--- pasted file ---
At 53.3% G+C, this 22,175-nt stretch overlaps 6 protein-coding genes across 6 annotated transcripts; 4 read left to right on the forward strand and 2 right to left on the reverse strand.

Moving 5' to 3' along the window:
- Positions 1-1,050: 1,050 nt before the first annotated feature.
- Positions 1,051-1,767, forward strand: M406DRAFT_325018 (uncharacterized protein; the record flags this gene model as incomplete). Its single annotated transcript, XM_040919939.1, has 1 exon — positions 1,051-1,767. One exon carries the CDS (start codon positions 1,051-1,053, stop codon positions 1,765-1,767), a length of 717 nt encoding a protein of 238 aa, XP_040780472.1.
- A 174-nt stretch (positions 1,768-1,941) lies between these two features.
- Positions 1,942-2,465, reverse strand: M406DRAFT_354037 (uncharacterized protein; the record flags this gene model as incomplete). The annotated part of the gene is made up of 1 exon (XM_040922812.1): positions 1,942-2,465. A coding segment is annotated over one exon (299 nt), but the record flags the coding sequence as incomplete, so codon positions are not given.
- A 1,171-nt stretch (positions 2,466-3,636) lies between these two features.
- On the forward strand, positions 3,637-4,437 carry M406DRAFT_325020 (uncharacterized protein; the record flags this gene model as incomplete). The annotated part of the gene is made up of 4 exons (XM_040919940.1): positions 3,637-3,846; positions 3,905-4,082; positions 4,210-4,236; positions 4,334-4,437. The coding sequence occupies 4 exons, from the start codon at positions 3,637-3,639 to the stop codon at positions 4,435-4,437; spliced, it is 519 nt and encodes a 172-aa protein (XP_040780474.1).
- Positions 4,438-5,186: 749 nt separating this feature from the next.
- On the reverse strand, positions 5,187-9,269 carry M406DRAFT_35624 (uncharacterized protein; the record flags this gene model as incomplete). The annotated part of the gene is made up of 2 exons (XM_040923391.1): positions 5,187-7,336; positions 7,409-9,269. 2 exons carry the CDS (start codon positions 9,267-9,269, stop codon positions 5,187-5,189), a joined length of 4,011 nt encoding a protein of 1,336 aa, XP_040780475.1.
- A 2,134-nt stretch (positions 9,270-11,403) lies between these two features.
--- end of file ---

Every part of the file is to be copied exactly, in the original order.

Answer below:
At 53.3% G+C, this 22,175-nt stretch overlaps 6 protein-coding genes across 6 annotated transcripts; 4 read left to right on the forward strand and 2 right to left on the reverse strand.

Moving 5' to 3' along the window:
- Positions 1-1,050: 1,050 nt before the first annotated feature.
- Positions 1,051-1,767, forward strand: M406DRAFT_325018 (uncharacterized protein; the record flags this gene model as incomplete). Its single annotated transcript, XM_040919939.1, has 1 exon — positions 1,051-1,767. One exon carries the CDS (start codon positions 1,051-1,053, stop codon positions 1,765-1,767), a length of 717 nt encoding a protein of 238 aa, XP_040780472.1.
- A 174-nt stretch (positions 1,768-1,941) lies between these two features.
- Positions 1,942-2,465, reverse strand: M406DRAFT_354037 (uncharacterized protein; the record flags this gene model as incomplete). The annotated part of the gene is made up of 1 exon (XM_040922812.1): positions 1,942-2,465. A coding segment is annotated over one exon (299 nt), but the record flags the coding sequence as incomplete, so codon positions are not given.
- A 1,171-nt stretch (positions 2,466-3,636) lies between these two features.
- On the forward strand, positions 3,637-4,437 carry M406DRAFT_325020 (uncharacterized protein; the record flags this gene model as incomplete). The annotated part of the gene is made up of 4 exons (XM_040919940.1): positions 3,637-3,846; positions 3,905-4,082; positions 4,210-4,236; positions 4,334-4,437. The coding sequence occupies 4 exons, from the start codon at positions 3,637-3,639 to the stop codon at positions 4,435-4,437; spliced, it is 519 nt and encodes a 172-aa protein (XP_040780474.1).
- Positions 4,438-5,186: 749 nt separating this feature from the next.
- On the reverse strand, positions 5,187-9,269 carry M406DRAFT_35624 (uncharacterized protein; the record flags this gene model as incomplete). The annotated part of the gene is made up of 2 exons (XM_040923391.1): positions 5,187-7,336; positions 7,409-9,269. 2 exons carry the CDS (start codon positions 9,267-9,269, stop codon positions 5,187-5,189), a joined length of 4,011 nt encoding a protein of 1,336 aa, XP_040780475.1.
- A 2,134-nt stretch (positions 9,270-11,403) lies between these two features.